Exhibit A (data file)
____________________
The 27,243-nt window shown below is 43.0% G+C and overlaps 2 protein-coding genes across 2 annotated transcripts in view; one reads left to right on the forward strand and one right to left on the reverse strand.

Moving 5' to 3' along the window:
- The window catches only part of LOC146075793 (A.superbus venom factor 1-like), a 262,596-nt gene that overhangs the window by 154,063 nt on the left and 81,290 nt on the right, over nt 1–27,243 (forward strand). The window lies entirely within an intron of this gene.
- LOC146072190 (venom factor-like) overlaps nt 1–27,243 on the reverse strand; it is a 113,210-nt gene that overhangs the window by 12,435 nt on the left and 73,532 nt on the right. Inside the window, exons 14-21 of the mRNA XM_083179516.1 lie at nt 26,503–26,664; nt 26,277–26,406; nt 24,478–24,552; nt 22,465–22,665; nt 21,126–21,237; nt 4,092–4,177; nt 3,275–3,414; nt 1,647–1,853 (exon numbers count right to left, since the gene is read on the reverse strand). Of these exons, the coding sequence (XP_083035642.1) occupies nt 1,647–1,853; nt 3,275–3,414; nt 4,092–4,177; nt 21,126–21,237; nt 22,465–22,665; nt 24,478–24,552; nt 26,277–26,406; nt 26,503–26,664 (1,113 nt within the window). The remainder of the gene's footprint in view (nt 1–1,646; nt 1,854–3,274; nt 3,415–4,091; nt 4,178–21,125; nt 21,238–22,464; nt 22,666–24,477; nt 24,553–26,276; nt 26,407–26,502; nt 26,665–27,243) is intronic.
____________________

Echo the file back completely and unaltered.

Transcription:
The 27,243-nt window shown below is 43.0% G+C and overlaps 2 protein-coding genes across 2 annotated transcripts in view; one reads left to right on the forward strand and one right to left on the reverse strand.

Moving 5' to 3' along the window:
- The window catches only part of LOC146075793 (A.superbus venom factor 1-like), a 262,596-nt gene that overhangs the window by 154,063 nt on the left and 81,290 nt on the right, over nt 1–27,243 (forward strand). The window lies entirely within an intron of this gene.
- LOC146072190 (venom factor-like) overlaps nt 1–27,243 on the reverse strand; it is a 113,210-nt gene that overhangs the window by 12,435 nt on the left and 73,532 nt on the right. Inside the window, exons 14-21 of the mRNA XM_083179516.1 lie at nt 26,503–26,664; nt 26,277–26,406; nt 24,478–24,552; nt 22,465–22,665; nt 21,126–21,237; nt 4,092–4,177; nt 3,275–3,414; nt 1,647–1,853 (exon numbers count right to left, since the gene is read on the reverse strand). Of these exons, the coding sequence (XP_083035642.1) occupies nt 1,647–1,853; nt 3,275–3,414; nt 4,092–4,177; nt 21,126–21,237; nt 22,465–22,665; nt 24,478–24,552; nt 26,277–26,406; nt 26,503–26,664 (1,113 nt within the window). The remainder of the gene's footprint in view (nt 1–1,646; nt 1,854–3,274; nt 3,415–4,091; nt 4,178–21,125; nt 21,238–22,464; nt 22,666–24,477; nt 24,553–26,276; nt 26,407–26,502; nt 26,665–27,243) is intronic.